a Many haphazard nodes can be seen within the fibrous stroma (hematoxylin and eosin stain ×100) and b hematoxylin and eosin stain × 200. c A strong positive signal for S-100 of the bundles within the nodes is evident (S-100 protein ×100). d Factor VIII was positive in the microvessels within the fibrous stroma, but did not stain the nerve bundles (Factor VIII ×200)

Fig. 3
figure 3

The lesion excised from the left side of the palatine mucosa was approximately 6×3 cm


Traumatic neuromas, also called amputation neuromas, are not true neoplasms but reactive proliferations of neural tissue that occur after transection or damage to a nerve bundle. Jones and Franklin [6] reported that the frequency of traumatic neuromas was 0.34 % in the oral region. The most common sites for a traumatic neuroma in the head and neck are the inferior alveolar nerve, lingual nerve, and great auricular nerve [2]. There have been few reports of traumatic neuromas in the palate.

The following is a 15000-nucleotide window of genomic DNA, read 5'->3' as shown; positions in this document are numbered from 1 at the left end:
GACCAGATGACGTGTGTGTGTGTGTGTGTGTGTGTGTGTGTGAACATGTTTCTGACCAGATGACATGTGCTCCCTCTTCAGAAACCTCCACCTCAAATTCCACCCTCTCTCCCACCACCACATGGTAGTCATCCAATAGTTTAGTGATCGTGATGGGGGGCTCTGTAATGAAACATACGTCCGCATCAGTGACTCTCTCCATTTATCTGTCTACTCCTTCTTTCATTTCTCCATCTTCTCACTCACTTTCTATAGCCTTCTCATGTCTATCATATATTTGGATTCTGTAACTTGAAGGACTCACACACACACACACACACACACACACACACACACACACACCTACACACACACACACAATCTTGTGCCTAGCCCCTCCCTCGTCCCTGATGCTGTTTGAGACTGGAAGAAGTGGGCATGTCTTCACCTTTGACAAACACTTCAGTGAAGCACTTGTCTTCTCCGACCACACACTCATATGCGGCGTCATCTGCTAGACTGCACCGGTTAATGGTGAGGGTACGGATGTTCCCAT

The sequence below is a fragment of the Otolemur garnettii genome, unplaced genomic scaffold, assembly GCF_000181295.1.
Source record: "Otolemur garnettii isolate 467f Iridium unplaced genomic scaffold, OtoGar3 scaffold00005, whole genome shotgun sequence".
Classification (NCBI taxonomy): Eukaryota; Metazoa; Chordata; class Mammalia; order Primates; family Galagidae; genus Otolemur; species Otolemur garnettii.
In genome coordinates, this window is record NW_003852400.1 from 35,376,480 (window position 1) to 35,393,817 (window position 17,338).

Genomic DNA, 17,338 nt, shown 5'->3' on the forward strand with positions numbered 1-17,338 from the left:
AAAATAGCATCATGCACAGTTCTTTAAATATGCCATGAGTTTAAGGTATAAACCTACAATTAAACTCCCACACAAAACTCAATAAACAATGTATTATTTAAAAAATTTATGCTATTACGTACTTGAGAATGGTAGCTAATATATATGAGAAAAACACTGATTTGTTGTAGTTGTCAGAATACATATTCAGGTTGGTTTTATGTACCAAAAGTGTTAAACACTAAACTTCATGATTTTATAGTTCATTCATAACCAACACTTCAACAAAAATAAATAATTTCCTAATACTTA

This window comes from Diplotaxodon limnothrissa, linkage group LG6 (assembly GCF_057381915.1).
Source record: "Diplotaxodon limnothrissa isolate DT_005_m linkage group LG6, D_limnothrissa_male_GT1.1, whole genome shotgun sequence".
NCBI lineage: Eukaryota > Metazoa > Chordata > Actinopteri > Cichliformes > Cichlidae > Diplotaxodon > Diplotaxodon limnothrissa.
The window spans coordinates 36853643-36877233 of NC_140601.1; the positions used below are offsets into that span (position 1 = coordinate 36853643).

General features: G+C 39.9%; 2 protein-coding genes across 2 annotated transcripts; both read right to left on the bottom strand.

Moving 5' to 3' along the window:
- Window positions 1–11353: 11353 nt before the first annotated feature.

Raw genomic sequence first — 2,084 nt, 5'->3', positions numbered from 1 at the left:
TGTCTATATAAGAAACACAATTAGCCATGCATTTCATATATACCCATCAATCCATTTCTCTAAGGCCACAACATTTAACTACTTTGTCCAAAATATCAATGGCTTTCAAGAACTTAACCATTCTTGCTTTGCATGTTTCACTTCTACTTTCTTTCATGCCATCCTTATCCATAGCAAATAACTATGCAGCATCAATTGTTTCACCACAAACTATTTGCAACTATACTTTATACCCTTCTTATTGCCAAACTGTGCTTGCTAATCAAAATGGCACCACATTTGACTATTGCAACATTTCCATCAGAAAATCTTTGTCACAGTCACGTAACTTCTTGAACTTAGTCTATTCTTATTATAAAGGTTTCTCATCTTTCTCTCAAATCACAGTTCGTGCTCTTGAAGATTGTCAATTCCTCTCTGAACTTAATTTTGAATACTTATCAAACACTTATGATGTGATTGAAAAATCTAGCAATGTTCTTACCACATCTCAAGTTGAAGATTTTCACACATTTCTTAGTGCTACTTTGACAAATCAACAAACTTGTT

The history of trauma or surgery is very important in the diagnosis of a traumatic neuroma. Our patient was not aware of any history of trauma or surgery. We therefore ruled out other neurogenic tumors (Table 1). The histologic differential diagnosis for oral traumatic neuromas includes mucosal neuromas (multiple endocrine neoplasia type 2B), neurofibromas, palisading neuromas, and neurovascular hamartomas. On histological examination, mucosal neuromas resemble traumatic neuromas because of the presence of many nerve bundles [7]. However, the absence of inflammatory cells in a normal or loose fibrous connective tissue background can lead to the diagnosis of a mucosal neuroma. Neurofibromas and traumatic neuromas both have fibrous connective tissue and non-encapsulated lesions, but neurofibromas have mast cells and nuclei with a wavy or serpiginous prolife, and do not contain the abundant, haphazardly arranged axons that are unique to traumatic neuromas [8]. Although palisading neuromas and traumatic neuromas both form nerve bundles [9], the absence of inflammatory cells and fibrous connective tissue and the existence of spindle cells showing palisading arrangement and generally circumscribed margin is more indicative of a palisading neuroma. Neurovascular hamartomas are rarely described in the oral cavity. The histopathologic features of neurovascular hamartomas include poorly circumscribed masses of closely packed nerve bundles and blood vessels in a loose matrix, containing minimal to no inflammation [10]. Given all the histologic similarities between these masses, identifying a traumatic neuroma is especially difficult. Allon et al. [10] noted that neurovascular hamartomas are unique histologically because their neural and vascular components are separate, with a dominant neural component. The histopathologic features of the mass described in our case were typical of a traumatic neuroma, which consists of a non-encapsulated lesion, few inflammatory cells infiltrating the stroma, and a large number of haphazardly arranged nerve fascicles within a fibrous connective tissue stroma. Immunohistochemical staining for factor VIII suggested that the neural and vascular components were separate. In addition, palpable bulging and pain on palpation are signs of a traumatic neuroma. Neurogenic tumors of the head and neck generally do not produce neurologic signs or symptoms [1, 3]. These features confirmed the diagnosis of a traumatic neuroma.